You Should Care About Today's Brexit Vote, America

It could affect your mortgage, your retirement—even your vacation
By Jenn Gidman,  Newser Staff
Posted Jun 22, 2016 9:59 AM CDT
Updated Jun 23, 2016 6:00 AM CDT
You Should Care About Thursday's Brexit Vote, America
British Prime Minister David Cameron makes a statement appealing for people to vote to remain in the European Union outside 10 Downing Street in London on Tuesday.   (AP Photo/Matt Dunham)

Whether John Oliver likes it or not, the UK's Brexit vote is happening Thursday. Polls close at 5pm Eastern, with results expected Friday morning local time. We've reposted our primer on the vote in case you missed it:

  • Per USA Today, polls show a "virtual dead heat" between those who want Britain to stay in the European Union and those who want to break free. "We are not shackled to a corpse," British PM David Cameron, who's firmly in the "Remain" camp, said Wednesday, while former London Mayor Boris Johnson made his push for "Leave," adding, "It's time to break away from the failing and dysfunctional EU system."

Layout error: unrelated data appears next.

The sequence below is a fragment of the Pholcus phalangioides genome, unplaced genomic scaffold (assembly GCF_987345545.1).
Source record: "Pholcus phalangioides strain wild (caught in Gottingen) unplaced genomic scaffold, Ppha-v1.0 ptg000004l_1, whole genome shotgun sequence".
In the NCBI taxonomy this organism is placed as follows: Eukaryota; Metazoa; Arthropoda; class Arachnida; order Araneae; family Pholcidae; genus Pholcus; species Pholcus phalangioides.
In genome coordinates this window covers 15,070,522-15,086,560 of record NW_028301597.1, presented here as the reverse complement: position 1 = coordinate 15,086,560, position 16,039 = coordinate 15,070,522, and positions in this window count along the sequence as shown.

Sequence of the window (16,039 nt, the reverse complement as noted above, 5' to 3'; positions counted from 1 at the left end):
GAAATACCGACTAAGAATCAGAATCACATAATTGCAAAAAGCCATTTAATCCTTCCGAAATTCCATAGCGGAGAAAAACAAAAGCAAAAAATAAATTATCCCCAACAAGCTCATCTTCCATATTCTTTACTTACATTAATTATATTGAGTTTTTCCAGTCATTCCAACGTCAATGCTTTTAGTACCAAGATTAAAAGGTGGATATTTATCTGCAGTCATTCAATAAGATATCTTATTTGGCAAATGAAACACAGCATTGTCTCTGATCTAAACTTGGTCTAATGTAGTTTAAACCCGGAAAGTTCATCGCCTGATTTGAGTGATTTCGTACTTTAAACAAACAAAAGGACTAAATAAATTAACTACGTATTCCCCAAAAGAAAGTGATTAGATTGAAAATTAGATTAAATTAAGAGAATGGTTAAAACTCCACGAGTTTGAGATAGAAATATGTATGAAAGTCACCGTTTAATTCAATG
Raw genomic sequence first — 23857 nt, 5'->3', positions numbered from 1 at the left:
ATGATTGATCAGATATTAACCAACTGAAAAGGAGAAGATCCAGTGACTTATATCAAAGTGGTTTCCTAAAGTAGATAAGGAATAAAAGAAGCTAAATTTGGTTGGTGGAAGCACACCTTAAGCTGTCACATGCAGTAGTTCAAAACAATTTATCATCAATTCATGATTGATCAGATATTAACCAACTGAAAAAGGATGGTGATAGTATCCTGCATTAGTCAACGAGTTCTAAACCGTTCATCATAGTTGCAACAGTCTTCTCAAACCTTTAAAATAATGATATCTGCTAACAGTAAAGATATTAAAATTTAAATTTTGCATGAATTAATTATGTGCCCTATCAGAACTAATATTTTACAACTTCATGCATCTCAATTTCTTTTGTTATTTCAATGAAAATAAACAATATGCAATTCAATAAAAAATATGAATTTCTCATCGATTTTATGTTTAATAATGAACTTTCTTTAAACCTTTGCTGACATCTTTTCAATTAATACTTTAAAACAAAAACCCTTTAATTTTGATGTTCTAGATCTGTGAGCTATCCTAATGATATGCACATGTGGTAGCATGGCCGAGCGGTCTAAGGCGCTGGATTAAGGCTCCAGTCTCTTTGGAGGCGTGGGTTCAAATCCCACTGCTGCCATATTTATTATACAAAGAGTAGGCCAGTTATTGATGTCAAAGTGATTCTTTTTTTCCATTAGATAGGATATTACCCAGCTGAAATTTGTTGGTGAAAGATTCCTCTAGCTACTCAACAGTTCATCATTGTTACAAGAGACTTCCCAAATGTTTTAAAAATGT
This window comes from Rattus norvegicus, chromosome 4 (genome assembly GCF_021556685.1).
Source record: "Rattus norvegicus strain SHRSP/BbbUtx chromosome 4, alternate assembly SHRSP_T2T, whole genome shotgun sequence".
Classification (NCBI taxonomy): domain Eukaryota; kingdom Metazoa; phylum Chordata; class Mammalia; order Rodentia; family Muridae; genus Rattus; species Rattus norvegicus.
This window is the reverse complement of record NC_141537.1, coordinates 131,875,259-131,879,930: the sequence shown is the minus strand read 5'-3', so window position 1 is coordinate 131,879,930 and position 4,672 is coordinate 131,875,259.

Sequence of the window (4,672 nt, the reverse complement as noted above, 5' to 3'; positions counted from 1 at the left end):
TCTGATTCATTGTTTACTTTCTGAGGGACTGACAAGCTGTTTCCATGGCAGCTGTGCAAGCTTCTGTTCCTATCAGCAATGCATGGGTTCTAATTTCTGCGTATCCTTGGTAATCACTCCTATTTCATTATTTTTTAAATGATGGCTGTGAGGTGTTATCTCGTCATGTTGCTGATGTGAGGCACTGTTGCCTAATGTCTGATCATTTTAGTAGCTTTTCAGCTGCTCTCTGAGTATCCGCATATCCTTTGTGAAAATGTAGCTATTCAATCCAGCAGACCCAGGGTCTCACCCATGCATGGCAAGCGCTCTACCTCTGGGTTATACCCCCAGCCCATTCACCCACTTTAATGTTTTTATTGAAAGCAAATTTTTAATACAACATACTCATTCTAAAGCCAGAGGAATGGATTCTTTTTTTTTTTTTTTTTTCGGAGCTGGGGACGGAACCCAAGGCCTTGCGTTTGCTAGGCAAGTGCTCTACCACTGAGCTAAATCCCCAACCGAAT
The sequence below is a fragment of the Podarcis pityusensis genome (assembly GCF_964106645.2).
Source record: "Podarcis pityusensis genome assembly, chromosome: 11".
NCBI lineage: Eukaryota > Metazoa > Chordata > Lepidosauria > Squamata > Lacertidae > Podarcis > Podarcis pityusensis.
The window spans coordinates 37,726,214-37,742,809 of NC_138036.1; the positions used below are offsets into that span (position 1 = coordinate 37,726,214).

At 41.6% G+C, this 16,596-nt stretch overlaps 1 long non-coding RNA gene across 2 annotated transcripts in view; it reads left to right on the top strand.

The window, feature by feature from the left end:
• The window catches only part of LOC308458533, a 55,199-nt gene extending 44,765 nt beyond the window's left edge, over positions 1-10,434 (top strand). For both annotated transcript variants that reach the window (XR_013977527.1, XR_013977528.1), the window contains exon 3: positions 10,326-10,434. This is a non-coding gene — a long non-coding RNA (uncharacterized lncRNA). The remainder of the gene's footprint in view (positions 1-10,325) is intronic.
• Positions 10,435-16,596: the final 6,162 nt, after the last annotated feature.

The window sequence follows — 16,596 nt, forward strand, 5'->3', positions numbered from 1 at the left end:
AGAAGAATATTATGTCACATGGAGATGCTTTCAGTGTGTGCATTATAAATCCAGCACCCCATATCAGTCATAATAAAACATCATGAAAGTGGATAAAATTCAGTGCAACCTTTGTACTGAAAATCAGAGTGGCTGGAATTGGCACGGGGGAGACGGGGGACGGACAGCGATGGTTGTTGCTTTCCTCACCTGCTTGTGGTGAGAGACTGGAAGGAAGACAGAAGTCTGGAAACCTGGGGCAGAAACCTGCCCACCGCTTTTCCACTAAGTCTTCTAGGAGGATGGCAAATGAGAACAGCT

• CNBC offers a primer on what's going to happen Thursday, why the UK is considering making such a move, and why everyone's on edge.

  • The three big issues swirling around Brexit—the economy, immigration, and identity—are scrutinized by Quartz.
  • But why should this vote be a big deal to anyone in the US? The Washington Post offers a trio of solid reasons—including how it could affect your retirement savings, and why mortgage rates could go even lower if the "Leave" camp wins.
  • On the Daily Beast, a "Eurorealist" argues why Brexit makes zero sense.
  • A counterpoint to that in the Wall Street Journal from a business POV that claims Britain "will thrive outside the EU."
  • The New York Times concedes that a Brexit coming to fruition would mean a "protracted political and legal mess"—with "protracted" meaning slow changes and "long-term ghastliness."
  • Could Britain's exit mean the ultimate destruction of the EU? The Independent takes a look at possible reactions from the mainland.
(More Brexit stories.)

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